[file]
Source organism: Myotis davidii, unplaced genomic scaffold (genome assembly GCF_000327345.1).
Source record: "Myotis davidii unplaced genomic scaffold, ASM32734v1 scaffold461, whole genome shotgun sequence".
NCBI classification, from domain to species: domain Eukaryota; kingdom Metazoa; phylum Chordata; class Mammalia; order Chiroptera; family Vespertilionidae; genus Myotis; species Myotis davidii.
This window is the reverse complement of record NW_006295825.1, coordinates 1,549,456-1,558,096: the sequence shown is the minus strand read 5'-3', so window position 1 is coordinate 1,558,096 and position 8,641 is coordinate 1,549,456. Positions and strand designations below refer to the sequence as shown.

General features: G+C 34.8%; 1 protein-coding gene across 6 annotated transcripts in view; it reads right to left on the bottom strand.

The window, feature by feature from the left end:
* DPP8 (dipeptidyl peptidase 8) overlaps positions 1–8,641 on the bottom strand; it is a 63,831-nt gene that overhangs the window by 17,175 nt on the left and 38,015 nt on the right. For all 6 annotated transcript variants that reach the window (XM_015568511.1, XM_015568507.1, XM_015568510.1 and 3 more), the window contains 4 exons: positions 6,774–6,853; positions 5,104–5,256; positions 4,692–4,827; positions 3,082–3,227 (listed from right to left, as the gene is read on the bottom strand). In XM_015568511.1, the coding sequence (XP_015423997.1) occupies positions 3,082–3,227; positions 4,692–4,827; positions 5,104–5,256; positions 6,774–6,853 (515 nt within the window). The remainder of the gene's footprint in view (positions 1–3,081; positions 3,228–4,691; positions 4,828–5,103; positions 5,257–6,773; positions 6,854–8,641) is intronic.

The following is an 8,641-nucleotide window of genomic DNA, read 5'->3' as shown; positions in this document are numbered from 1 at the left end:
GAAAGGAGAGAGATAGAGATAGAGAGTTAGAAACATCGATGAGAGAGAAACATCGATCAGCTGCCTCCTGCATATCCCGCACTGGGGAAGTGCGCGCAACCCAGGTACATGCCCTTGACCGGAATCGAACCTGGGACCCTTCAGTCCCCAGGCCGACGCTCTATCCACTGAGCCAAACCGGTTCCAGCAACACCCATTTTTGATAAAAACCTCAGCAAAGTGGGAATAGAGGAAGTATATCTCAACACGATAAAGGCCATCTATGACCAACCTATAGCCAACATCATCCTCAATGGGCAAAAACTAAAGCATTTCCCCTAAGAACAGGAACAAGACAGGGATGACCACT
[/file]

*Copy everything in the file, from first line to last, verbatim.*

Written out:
Source organism: Myotis davidii, unplaced genomic scaffold (genome assembly GCF_000327345.1).
Source record: "Myotis davidii unplaced genomic scaffold, ASM32734v1 scaffold461, whole genome shotgun sequence".
NCBI classification, from domain to species: domain Eukaryota; kingdom Metazoa; phylum Chordata; class Mammalia; order Chiroptera; family Vespertilionidae; genus Myotis; species Myotis davidii.
This window is the reverse complement of record NW_006295825.1, coordinates 1,549,456-1,558,096: the sequence shown is the minus strand read 5'-3', so window position 1 is coordinate 1,558,096 and position 8,641 is coordinate 1,549,456. Positions and strand designations below refer to the sequence as shown.

General features: G+C 34.8%; 1 protein-coding gene across 6 annotated transcripts in view; it reads right to left on the bottom strand.

The window, feature by feature from the left end:
* DPP8 (dipeptidyl peptidase 8) overlaps positions 1–8,641 on the bottom strand; it is a 63,831-nt gene that overhangs the window by 17,175 nt on the left and 38,015 nt on the right. For all 6 annotated transcript variants that reach the window (XM_015568511.1, XM_015568507.1, XM_015568510.1 and 3 more), the window contains 4 exons: positions 6,774–6,853; positions 5,104–5,256; positions 4,692–4,827; positions 3,082–3,227 (listed from right to left, as the gene is read on the bottom strand). In XM_015568511.1, the coding sequence (XP_015423997.1) occupies positions 3,082–3,227; positions 4,692–4,827; positions 5,104–5,256; positions 6,774–6,853 (515 nt within the window). The remainder of the gene's footprint in view (positions 1–3,081; positions 3,228–4,691; positions 4,828–5,103; positions 5,257–6,773; positions 6,854–8,641) is intronic.

The following is an 8,641-nucleotide window of genomic DNA, read 5'->3' as shown; positions in this document are numbered from 1 at the left end:
GAAAGGAGAGAGATAGAGATAGAGAGTTAGAAACATCGATGAGAGAGAAACATCGATCAGCTGCCTCCTGCATATCCCGCACTGGGGAAGTGCGCGCAACCCAGGTACATGCCCTTGACCGGAATCGAACCTGGGACCCTTCAGTCCCCAGGCCGACGCTCTATCCACTGAGCCAAACCGGTTCCAGCAACACCCATTTTTGATAAAAACCTCAGCAAAGTGGGAATAGAGGAAGTATATCTCAACACGATAAAGGCCATCTATGACCAACCTATAGCCAACATCATCCTCAATGGGCAAAAACTAAAGCATTTCCCCTAAGAACAGGAACAAGACAGGGATGACCACT